“The $8 trillion coronavirus tab represents as much new borrowing as Washington had been projected to cover in the next six years,” the Manhattan Institute analysis says. “That essentially moves up the previous projections of the federal debt by six years and gives lawmakers six years less to avert a potential debt crisis in which rising debt and interest costs would overwhelm Washington’s ability to tax or borrow.”

Hundreds of millions of Americans get essential health care from these programs that Congress is effectively cannibalizing for the coronavirus panic. That’s to say nothing of the pressure these bailouts put on every other dollar federal and state governments spend, on things like education and infrastructure. The kids need the best education they can get to pay off all the debt Congress has put on their shoulders, not to be kicked out of school indefinitely while their parents are put on the dole. These bailouts are simply not sustainable. To act like they can continue is a massive failure of leadership.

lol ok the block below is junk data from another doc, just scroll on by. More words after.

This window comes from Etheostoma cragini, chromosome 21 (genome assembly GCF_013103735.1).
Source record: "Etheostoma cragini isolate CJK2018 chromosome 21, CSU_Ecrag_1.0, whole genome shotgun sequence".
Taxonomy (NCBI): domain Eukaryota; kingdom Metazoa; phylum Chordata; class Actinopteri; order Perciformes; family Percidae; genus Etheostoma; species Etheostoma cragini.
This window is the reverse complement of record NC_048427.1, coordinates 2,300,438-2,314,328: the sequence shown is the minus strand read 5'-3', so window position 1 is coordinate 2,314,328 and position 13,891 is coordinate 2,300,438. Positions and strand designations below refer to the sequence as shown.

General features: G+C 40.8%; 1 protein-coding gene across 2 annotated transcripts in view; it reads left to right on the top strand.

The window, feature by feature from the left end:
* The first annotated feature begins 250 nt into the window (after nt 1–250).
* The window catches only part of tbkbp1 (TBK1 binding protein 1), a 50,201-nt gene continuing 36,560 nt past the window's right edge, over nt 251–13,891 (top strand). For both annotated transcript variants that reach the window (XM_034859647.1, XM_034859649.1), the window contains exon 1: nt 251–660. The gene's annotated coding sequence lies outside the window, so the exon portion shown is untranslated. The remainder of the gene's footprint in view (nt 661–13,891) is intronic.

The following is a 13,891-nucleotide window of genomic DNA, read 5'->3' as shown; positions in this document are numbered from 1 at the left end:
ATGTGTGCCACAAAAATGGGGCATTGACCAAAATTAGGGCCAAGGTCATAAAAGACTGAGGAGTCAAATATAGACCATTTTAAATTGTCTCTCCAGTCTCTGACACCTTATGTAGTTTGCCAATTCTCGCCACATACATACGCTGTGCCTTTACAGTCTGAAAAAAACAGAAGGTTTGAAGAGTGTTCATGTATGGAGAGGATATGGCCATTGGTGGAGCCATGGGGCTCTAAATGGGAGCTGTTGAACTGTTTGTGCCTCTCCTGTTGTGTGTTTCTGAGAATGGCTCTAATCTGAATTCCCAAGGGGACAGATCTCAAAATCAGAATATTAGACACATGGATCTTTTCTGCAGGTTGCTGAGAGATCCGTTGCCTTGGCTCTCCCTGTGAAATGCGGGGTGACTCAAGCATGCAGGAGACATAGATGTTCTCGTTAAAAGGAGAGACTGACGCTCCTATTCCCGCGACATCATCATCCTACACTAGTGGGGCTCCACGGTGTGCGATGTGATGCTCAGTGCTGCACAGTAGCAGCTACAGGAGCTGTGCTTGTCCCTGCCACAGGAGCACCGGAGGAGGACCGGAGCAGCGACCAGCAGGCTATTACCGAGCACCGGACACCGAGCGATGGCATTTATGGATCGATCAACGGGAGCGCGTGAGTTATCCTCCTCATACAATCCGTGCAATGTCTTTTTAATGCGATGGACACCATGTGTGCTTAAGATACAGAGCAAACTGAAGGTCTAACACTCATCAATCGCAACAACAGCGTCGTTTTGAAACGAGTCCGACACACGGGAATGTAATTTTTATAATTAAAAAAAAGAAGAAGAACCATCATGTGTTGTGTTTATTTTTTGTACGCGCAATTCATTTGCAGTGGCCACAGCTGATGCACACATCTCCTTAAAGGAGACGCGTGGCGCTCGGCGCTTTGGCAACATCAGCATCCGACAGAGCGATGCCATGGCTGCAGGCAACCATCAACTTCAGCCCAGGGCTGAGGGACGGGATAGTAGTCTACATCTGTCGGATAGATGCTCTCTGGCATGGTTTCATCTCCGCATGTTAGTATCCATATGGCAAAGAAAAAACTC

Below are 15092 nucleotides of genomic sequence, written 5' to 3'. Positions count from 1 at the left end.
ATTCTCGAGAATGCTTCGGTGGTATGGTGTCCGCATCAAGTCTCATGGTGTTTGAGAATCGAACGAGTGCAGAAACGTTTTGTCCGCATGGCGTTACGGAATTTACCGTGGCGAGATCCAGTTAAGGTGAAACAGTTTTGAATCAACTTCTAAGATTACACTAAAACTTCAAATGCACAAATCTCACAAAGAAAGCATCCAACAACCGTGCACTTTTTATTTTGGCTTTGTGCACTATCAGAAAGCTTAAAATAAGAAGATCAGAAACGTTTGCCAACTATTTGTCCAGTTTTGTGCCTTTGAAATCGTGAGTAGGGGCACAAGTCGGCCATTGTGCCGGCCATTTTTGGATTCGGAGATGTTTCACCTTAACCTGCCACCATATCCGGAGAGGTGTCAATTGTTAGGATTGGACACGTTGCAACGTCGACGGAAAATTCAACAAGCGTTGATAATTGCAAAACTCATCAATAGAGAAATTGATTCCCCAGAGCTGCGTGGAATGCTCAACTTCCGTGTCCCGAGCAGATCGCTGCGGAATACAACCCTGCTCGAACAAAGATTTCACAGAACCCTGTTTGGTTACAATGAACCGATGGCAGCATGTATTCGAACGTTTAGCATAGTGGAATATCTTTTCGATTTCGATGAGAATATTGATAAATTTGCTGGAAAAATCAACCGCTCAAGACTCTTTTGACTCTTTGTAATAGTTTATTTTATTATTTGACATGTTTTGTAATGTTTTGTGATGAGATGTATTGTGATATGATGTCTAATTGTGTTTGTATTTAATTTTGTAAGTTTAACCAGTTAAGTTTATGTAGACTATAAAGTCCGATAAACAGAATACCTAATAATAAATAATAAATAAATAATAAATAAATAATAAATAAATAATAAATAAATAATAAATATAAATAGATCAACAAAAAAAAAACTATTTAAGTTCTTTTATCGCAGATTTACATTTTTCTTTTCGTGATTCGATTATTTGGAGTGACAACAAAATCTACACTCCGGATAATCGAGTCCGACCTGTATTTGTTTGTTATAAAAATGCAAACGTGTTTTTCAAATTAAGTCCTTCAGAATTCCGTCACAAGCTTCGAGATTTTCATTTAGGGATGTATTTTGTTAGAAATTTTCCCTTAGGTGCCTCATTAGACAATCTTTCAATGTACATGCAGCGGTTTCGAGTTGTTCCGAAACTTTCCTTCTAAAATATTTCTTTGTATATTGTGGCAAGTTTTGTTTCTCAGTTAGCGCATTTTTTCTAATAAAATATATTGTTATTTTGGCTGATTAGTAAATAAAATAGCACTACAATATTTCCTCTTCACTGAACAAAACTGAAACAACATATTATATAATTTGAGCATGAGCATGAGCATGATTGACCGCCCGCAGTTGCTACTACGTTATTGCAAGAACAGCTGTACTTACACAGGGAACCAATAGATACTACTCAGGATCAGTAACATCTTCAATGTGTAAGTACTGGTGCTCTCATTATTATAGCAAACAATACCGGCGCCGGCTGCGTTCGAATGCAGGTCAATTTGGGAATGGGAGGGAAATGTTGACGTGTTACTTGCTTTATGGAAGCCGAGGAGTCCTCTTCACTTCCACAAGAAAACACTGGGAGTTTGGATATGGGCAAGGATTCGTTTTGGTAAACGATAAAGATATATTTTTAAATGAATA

In the name of keeping our nation safe, Congress is not only firebombing the engines that produce the revenue that sustains all government spending — commerce and working-age Americans — the lockdowns are firebombing our health infrastructure. Health-care layoffs have driven the mass unemployment in the services sector that lockdown has hit hardest: “Nearly half of all medical practices have temporarily furloughed staff, while 22% have laid people off permanently.”

While the rest of us get back to work and spend decades mopping up their spending binge, Congress should stay furloughed for as long as possible. Any more of their kind of “help,” and we’ll never recover.

Joy Pullmann is executive editor of The Federalist, a happy wife, and the mother of six children. Her newest ebooks are"Classic Books for Young Children" and "32 Classic Games You Can Play Anywhere." @JoyPullmann is also the author of "The Education Invasion: How Common Core Fights Parents for Control of American Kids," from Encounter Books.